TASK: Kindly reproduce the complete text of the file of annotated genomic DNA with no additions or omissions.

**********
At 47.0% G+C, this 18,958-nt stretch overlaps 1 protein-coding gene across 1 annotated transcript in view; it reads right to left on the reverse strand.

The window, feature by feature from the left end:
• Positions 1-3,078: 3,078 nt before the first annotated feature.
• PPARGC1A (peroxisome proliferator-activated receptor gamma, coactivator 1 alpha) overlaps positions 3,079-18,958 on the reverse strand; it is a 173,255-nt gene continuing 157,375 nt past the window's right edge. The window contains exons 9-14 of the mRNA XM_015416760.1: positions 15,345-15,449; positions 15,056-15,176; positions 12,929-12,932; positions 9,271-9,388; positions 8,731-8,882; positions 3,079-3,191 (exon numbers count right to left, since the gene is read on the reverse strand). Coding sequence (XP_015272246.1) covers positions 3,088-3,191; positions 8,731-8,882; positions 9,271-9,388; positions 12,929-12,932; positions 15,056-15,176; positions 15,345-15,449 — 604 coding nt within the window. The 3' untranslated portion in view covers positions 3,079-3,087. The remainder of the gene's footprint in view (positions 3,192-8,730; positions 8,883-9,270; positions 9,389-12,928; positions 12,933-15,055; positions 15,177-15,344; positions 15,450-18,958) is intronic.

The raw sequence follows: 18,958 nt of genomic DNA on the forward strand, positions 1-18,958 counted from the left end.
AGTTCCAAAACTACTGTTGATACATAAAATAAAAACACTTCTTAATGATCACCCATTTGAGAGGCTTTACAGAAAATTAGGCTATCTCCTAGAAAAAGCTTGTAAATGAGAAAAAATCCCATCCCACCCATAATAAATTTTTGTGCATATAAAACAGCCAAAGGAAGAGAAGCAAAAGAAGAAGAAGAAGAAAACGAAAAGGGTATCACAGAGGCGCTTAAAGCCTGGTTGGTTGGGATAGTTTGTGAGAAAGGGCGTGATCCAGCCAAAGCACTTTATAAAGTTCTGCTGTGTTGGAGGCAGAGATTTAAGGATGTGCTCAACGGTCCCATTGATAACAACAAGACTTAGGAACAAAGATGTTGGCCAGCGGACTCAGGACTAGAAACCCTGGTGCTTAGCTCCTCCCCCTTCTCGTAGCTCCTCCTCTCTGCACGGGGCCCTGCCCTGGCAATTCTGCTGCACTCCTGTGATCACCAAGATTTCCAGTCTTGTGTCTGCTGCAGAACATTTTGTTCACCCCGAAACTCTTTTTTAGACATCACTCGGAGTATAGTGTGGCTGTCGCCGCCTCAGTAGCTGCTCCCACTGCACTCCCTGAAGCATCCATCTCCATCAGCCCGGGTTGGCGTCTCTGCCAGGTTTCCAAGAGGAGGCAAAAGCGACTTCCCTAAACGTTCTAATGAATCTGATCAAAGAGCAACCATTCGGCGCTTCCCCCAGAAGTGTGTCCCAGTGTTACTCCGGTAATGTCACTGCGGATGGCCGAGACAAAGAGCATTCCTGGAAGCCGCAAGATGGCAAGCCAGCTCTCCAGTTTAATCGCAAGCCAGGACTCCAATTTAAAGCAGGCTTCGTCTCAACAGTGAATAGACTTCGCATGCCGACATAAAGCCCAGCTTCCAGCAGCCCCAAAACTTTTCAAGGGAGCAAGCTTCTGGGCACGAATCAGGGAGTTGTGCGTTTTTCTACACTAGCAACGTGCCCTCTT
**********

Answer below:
At 47.0% G+C, this 18,958-nt stretch overlaps 1 protein-coding gene across 1 annotated transcript in view; it reads right to left on the reverse strand.

The window, feature by feature from the left end:
• Positions 1-3,078: 3,078 nt before the first annotated feature.
• PPARGC1A (peroxisome proliferator-activated receptor gamma, coactivator 1 alpha) overlaps positions 3,079-18,958 on the reverse strand; it is a 173,255-nt gene continuing 157,375 nt past the window's right edge. The window contains exons 9-14 of the mRNA XM_015416760.1: positions 15,345-15,449; positions 15,056-15,176; positions 12,929-12,932; positions 9,271-9,388; positions 8,731-8,882; positions 3,079-3,191 (exon numbers count right to left, since the gene is read on the reverse strand). Coding sequence (XP_015272246.1) covers positions 3,088-3,191; positions 8,731-8,882; positions 9,271-9,388; positions 12,929-12,932; positions 15,056-15,176; positions 15,345-15,449 — 604 coding nt within the window. The 3' untranslated portion in view covers positions 3,079-3,087. The remainder of the gene's footprint in view (positions 3,192-8,730; positions 8,883-9,270; positions 9,389-12,928; positions 12,933-15,055; positions 15,177-15,344; positions 15,450-18,958) is intronic.

The raw sequence follows: 18,958 nt of genomic DNA on the forward strand, positions 1-18,958 counted from the left end.
AGTTCCAAAACTACTGTTGATACATAAAATAAAAACACTTCTTAATGATCACCCATTTGAGAGGCTTTACAGAAAATTAGGCTATCTCCTAGAAAAAGCTTGTAAATGAGAAAAAATCCCATCCCACCCATAATAAATTTTTGTGCATATAAAACAGCCAAAGGAAGAGAAGCAAAAGAAGAAGAAGAAGAAAACGAAAAGGGTATCACAGAGGCGCTTAAAGCCTGGTTGGTTGGGATAGTTTGTGAGAAAGGGCGTGATCCAGCCAAAGCACTTTATAAAGTTCTGCTGTGTTGGAGGCAGAGATTTAAGGATGTGCTCAACGGTCCCATTGATAACAACAAGACTTAGGAACAAAGATGTTGGCCAGCGGACTCAGGACTAGAAACCCTGGTGCTTAGCTCCTCCCCCTTCTCGTAGCTCCTCCTCTCTGCACGGGGCCCTGCCCTGGCAATTCTGCTGCACTCCTGTGATCACCAAGATTTCCAGTCTTGTGTCTGCTGCAGAACATTTTGTTCACCCCGAAACTCTTTTTTAGACATCACTCGGAGTATAGTGTGGCTGTCGCCGCCTCAGTAGCTGCTCCCACTGCACTCCCTGAAGCATCCATCTCCATCAGCCCGGGTTGGCGTCTCTGCCAGGTTTCCAAGAGGAGGCAAAAGCGACTTCCCTAAACGTTCTAATGAATCTGATCAAAGAGCAACCATTCGGCGCTTCCCCCAGAAGTGTGTCCCAGTGTTACTCCGGTAATGTCACTGCGGATGGCCGAGACAAAGAGCATTCCTGGAAGCCGCAAGATGGCAAGCCAGCTCTCCAGTTTAATCGCAAGCCAGGACTCCAATTTAAAGCAGGCTTCGTCTCAACAGTGAATAGACTTCGCATGCCGACATAAAGCCCAGCTTCCAGCAGCCCCAAAACTTTTCAAGGGAGCAAGCTTCTGGGCACGAATCAGGGAGTTGTGCGTTTTTCTACACTAGCAACGTGCCCTCTT